The rural hillside gardens at Fursdon blend seamlessly into rolling parkland and on into the countryside with views over the Exe valley and beyond to Dartmoor.
During afternoons when historic Fursdon House is open to the public, visitors are invited to take a leisurely stroll through approximately 4 acres of garden and grounds. You can also visit the garden on open days without necessarily touring the house!
Click here to see our opening times and prices. Garden season tickets are also available – particularly enjoyed by those who live locally.
Rising behind the house and sheltered by it there are terraces of roses, herbs and perennials in mixed traditional and contemporary planting. This area is mysteriously called the Fox Garden and is contained by ancient cob walls and hedges. The Vine Pavilion and thatched Round House are great places to sit and admire the view and listen to the birds – and there are many strategically placed benches for resting and taking time to be peaceful. Throughout the gardens, there are some steep slopes with grass or gravel paths.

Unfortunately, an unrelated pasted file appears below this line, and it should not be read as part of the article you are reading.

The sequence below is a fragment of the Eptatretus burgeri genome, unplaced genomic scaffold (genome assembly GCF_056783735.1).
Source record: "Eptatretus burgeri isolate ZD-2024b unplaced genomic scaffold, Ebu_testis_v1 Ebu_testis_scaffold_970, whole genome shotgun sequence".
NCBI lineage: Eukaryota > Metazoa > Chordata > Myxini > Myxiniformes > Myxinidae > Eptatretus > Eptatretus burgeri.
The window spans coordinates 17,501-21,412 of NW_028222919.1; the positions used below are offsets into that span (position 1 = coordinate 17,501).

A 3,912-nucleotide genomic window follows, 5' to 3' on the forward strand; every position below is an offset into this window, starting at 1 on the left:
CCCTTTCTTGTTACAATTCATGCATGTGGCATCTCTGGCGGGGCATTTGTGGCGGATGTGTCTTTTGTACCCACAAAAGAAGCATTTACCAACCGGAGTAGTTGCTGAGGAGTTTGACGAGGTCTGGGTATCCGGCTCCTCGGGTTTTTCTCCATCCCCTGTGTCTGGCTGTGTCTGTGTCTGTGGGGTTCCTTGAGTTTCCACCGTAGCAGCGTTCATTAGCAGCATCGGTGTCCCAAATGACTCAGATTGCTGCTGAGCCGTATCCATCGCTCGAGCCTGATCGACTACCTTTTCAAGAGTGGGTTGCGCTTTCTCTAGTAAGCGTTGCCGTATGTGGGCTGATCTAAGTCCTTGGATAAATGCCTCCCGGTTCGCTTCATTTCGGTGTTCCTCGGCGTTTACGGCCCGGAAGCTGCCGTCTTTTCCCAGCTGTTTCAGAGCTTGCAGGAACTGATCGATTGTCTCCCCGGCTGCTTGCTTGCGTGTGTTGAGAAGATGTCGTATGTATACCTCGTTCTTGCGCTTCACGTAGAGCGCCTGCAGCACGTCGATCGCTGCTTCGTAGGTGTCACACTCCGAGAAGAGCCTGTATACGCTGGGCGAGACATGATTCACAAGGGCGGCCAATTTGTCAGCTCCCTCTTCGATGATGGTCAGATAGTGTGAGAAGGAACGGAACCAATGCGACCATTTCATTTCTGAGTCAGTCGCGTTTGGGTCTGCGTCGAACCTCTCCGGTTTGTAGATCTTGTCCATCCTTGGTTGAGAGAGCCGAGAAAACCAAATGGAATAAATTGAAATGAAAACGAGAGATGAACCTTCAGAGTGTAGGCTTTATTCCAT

The Meadow Garden, originally planted nearly 200 years ago, in memory of Harriet Fursdon, is now a woodland walk leading to a pond. As in the main garden we actively encourage wild life with particular types of planting and management. Restoring and regenerating this area is an ongoing project which we started a few years ago. We are establishing wild flowers and have planted hundreds of bulbs to grow under the canopy of trees. It is a short walk from the main garden and visitors can wander and enjoy this peaceful natural space, while building up an appetite for tea in the Coach Hall.
Every year, we open the garden for the National Garden Scheme. The NGS is the largest single benefactor of Macmillan Cancer Support and it also contributes to many other nursing and caring charities in the UK. We are proud to be able to help these charities in a small way and are very grateful for your support.
We have created a pond which is attracting all sorts of wildlife and planted the banks and beds which lie next to the grassed walkways. It is a green and tranquil spot with huge old beech trees, trickling streams and interesting plants, both wild and planted. The views are across the wild flower meadows and grassy parkland in front of the house and on towards the Exe valley and Dartmoor.